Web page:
Some journalists choose to specialise in court reporting and become experts in the field. Others learn about it through their basic by covering smaller court hearings. All need to do is understand the rules, constraints, the law, what can and cannot be reported, and how to deal with the public after the court hearing is over.
In Ireland, journalists have exactly the same rights as ordinary citizens. They can take part in any court case with other members of public, also there is no special seating area for journalists neither. But there is one condition when every member of public and journalists cannot be in courtroom – ‘in-camera’ sessions.
There are only two courts in Ireland where ‘in-camera’sessions are held. One of them is Family Court that hears cases involving domestic issues such as divorce and child custody. The other one is Children’s Court. It is a special court, which deals with issues affecting children. The Children’s Court also takes care of children who are in need of care and protection.
‘In-camera’ is a legal term that means ‘in private’. Generally, in-camera session is a process where the public and press are not allowed to observe the court procedure because all of them involve underage people and almost always anonymity is guaranteed. Journalists are not allowed to report of any Children’s and Family Court cases. Any details can’t be released neither under the family and children protection and journalists should be aware of it.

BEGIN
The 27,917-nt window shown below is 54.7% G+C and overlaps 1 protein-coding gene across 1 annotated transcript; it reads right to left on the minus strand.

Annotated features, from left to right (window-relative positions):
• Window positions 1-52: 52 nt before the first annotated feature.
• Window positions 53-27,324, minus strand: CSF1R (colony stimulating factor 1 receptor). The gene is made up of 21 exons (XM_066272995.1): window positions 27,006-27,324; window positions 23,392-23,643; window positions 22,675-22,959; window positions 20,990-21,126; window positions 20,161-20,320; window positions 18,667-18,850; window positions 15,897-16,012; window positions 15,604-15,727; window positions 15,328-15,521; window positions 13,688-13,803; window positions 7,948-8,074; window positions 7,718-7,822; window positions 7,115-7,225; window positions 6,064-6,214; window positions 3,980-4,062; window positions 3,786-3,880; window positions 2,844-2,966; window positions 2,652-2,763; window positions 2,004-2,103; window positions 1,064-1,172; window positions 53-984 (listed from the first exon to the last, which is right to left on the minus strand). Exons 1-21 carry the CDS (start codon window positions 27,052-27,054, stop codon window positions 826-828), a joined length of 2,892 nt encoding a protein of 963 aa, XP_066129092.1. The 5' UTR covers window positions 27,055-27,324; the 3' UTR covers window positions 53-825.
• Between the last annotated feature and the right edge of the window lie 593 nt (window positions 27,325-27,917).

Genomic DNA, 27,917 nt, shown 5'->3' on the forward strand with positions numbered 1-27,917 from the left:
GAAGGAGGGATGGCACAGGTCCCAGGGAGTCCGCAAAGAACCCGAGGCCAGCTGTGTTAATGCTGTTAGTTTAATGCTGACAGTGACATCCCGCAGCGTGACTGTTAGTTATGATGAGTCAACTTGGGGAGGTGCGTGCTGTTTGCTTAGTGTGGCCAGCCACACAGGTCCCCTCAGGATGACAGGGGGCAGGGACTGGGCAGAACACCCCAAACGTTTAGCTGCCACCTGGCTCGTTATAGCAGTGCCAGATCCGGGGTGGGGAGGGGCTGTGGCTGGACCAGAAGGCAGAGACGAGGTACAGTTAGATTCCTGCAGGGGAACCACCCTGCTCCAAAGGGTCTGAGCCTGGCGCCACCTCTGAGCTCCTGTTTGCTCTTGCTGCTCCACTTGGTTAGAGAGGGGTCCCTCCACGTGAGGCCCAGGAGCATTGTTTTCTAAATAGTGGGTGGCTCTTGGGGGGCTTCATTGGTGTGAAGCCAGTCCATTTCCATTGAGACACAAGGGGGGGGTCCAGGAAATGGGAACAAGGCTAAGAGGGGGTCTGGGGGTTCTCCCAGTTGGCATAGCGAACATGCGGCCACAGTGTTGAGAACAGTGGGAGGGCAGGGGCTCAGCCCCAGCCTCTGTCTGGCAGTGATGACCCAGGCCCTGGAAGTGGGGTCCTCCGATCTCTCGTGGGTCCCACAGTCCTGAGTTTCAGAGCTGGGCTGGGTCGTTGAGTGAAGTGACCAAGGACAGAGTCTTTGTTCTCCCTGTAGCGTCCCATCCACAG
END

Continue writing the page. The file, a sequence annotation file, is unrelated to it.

Sun-judice, is another thing which people that are interested in court reporting should be familiar with. In law sub-judice means under judgement , and that means that a particular case or matter is under trial or is being considered by judge or court. Sub-judice comes into effect when someone is charged in court, not arrested.
Irish journalists don’t have the right to protect their sources and in it important to be aware of this. But they should have that right. If journalists cannot guarantee protection of their sources they basically are not able to gather information. According to irishexaminer.com The phone records of Herald reporter Conor Feehan and Irish Daily Mail journalist Ali Bracken were checked as part of an investigation into alleged garda leaks to the media regarding the death of model Katy French.